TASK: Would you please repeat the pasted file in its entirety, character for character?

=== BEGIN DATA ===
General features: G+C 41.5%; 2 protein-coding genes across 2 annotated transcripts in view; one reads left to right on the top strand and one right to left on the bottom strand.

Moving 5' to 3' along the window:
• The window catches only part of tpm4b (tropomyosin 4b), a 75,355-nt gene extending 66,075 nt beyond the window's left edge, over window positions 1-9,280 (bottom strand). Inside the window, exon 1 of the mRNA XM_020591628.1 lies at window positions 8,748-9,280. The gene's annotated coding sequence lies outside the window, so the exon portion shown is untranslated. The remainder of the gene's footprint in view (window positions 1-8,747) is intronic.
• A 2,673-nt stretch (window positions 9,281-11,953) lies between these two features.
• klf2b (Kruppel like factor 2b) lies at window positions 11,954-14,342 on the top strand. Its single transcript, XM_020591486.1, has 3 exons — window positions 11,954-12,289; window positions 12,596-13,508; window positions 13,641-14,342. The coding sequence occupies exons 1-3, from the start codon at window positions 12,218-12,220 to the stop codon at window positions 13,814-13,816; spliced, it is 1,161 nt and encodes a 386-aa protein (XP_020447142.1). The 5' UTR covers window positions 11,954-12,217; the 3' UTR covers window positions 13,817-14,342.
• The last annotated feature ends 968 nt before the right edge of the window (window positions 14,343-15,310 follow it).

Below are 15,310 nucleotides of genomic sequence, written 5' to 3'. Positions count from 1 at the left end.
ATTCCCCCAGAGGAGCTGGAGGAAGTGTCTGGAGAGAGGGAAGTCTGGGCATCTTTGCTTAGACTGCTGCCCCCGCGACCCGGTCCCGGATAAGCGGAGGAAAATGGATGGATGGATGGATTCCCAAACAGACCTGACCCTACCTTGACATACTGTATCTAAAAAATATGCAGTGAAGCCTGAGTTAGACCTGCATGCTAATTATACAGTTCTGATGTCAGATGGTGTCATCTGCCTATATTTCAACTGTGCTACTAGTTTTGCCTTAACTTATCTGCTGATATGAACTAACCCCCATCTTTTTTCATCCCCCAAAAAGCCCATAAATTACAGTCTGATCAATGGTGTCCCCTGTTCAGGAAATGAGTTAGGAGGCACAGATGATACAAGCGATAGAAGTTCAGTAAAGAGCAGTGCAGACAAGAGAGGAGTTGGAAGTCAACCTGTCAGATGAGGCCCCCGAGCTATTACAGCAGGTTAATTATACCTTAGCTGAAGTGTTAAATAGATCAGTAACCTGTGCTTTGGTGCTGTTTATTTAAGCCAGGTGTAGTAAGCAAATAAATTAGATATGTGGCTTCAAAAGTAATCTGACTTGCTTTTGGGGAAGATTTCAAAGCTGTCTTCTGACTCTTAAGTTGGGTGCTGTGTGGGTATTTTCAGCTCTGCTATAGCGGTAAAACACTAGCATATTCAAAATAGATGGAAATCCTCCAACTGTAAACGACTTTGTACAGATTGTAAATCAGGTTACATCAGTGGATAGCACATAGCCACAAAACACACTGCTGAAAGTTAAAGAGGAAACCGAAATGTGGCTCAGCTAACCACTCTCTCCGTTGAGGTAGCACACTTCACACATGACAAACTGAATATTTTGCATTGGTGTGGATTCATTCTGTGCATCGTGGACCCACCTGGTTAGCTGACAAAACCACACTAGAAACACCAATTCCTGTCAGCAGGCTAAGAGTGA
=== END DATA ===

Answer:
General features: G+C 41.5%; 2 protein-coding genes across 2 annotated transcripts in view; one reads left to right on the top strand and one right to left on the bottom strand.

Moving 5' to 3' along the window:
• The window catches only part of tpm4b (tropomyosin 4b), a 75,355-nt gene extending 66,075 nt beyond the window's left edge, over window positions 1-9,280 (bottom strand). Inside the window, exon 1 of the mRNA XM_020591628.1 lies at window positions 8,748-9,280. The gene's annotated coding sequence lies outside the window, so the exon portion shown is untranslated. The remainder of the gene's footprint in view (window positions 1-8,747) is intronic.
• A 2,673-nt stretch (window positions 9,281-11,953) lies between these two features.
• klf2b (Kruppel like factor 2b) lies at window positions 11,954-14,342 on the top strand. Its single transcript, XM_020591486.1, has 3 exons — window positions 11,954-12,289; window positions 12,596-13,508; window positions 13,641-14,342. The coding sequence occupies exons 1-3, from the start codon at window positions 12,218-12,220 to the stop codon at window positions 13,814-13,816; spliced, it is 1,161 nt and encodes a 386-aa protein (XP_020447142.1). The 5' UTR covers window positions 11,954-12,217; the 3' UTR covers window positions 13,817-14,342.
• The last annotated feature ends 968 nt before the right edge of the window (window positions 14,343-15,310 follow it).

Below are 15,310 nucleotides of genomic sequence, written 5' to 3'. Positions count from 1 at the left end.
ATTCCCCCAGAGGAGCTGGAGGAAGTGTCTGGAGAGAGGGAAGTCTGGGCATCTTTGCTTAGACTGCTGCCCCCGCGACCCGGTCCCGGATAAGCGGAGGAAAATGGATGGATGGATGGATTCCCAAACAGACCTGACCCTACCTTGACATACTGTATCTAAAAAATATGCAGTGAAGCCTGAGTTAGACCTGCATGCTAATTATACAGTTCTGATGTCAGATGGTGTCATCTGCCTATATTTCAACTGTGCTACTAGTTTTGCCTTAACTTATCTGCTGATATGAACTAACCCCCATCTTTTTTCATCCCCCAAAAAGCCCATAAATTACAGTCTGATCAATGGTGTCCCCTGTTCAGGAAATGAGTTAGGAGGCACAGATGATACAAGCGATAGAAGTTCAGTAAAGAGCAGTGCAGACAAGAGAGGAGTTGGAAGTCAACCTGTCAGATGAGGCCCCCGAGCTATTACAGCAGGTTAATTATACCTTAGCTGAAGTGTTAAATAGATCAGTAACCTGTGCTTTGGTGCTGTTTATTTAAGCCAGGTGTAGTAAGCAAATAAATTAGATATGTGGCTTCAAAAGTAATCTGACTTGCTTTTGGGGAAGATTTCAAAGCTGTCTTCTGACTCTTAAGTTGGGTGCTGTGTGGGTATTTTCAGCTCTGCTATAGCGGTAAAACACTAGCATATTCAAAATAGATGGAAATCCTCCAACTGTAAACGACTTTGTACAGATTGTAAATCAGGTTACATCAGTGGATAGCACATAGCCACAAAACACACTGCTGAAAGTTAAAGAGGAAACCGAAATGTGGCTCAGCTAACCACTCTCTCCGTTGAGGTAGCACACTTCACACATGACAAACTGAATATTTTGCATTGGTGTGGATTCATTCTGTGCATCGTGGACCCACCTGGTTAGCTGACAAAACCACACTAGAAACACCAATTCCTGTCAGCAGGCTAAGAGTGA